Adding new letters to the DNA alphabet will turn it into an ideal data store

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In order to record the entire content of the Internet in DNA code format, it would take only a couple of kilograms of this substance, assuming that 1 gram of DNA can hold 215 petabytes information. However, scientists from the University of Illinois at Urbana-Champaign thought this was not enough, so they increased the capacity of DNA by adding new elements of the genetic “alphabet” to it. They added seven more to the four basic “letters” and managed to double the memory capacity of DNA.

DNA formed in the course of evolution to transmit information only about the structure of a living being, therefore, it is poorly suited as a universal data storage device. Scientists have developed special chemically modified nucleotides that can be inserted into the code without harming the basic structure of DNA – and more importantly, with little or no increase in its volume. That is, in the same physical space it is now possible to store many more combinations of “letters”, which proportionally increases the number of “words”.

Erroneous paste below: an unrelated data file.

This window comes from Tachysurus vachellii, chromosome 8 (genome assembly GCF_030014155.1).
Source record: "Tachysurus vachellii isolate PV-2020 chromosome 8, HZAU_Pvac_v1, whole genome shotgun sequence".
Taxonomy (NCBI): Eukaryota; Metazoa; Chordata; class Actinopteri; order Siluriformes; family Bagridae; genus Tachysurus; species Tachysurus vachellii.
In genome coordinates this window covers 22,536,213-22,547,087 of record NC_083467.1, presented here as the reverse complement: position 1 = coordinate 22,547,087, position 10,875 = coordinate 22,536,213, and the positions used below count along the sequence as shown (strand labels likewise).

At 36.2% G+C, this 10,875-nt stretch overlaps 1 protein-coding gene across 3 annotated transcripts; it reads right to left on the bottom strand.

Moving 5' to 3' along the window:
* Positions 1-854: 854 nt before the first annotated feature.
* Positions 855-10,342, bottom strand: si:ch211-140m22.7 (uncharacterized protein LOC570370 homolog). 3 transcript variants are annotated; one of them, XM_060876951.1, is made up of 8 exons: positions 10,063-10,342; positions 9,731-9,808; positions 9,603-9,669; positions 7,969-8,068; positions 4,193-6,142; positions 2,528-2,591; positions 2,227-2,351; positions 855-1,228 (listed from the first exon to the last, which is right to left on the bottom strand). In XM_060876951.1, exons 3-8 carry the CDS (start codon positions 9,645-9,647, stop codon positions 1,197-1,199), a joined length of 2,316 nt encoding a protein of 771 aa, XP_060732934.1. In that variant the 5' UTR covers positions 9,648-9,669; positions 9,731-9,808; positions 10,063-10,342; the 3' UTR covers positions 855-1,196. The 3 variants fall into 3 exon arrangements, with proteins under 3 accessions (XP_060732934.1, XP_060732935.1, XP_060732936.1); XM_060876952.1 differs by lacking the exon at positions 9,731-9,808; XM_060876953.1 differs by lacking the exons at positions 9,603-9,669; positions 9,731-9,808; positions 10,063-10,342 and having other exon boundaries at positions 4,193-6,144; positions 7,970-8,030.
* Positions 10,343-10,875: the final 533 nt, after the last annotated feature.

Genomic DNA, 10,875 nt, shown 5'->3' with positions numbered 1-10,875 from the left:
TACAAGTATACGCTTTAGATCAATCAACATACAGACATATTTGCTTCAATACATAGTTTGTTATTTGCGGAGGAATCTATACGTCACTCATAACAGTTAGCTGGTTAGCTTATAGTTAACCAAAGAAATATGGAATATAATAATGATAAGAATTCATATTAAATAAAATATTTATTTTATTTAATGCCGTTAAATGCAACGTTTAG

The downside of the system is that it ceases to be a purely biological structure, because the standard DNA reading mechanisms no longer work in this case. Scientists had to synthesize a special protein with nanopores through which DNA strands must be pulled. It perfectly recognizes both biological and synthetic letters, and the decoder combines them into words using machine learning methods, recognizing the recorded information.

The transition to bio-cybernetic constructions made it possible not only to increase the capacity of DNA, but also to speed up the recording and reading of data. In nature, this is a rather slow process, but scientists managed to improve its performance by at least twice. And this opens the way to the creation of effective data carriers based on modified DNA.

Source – Nano Letters

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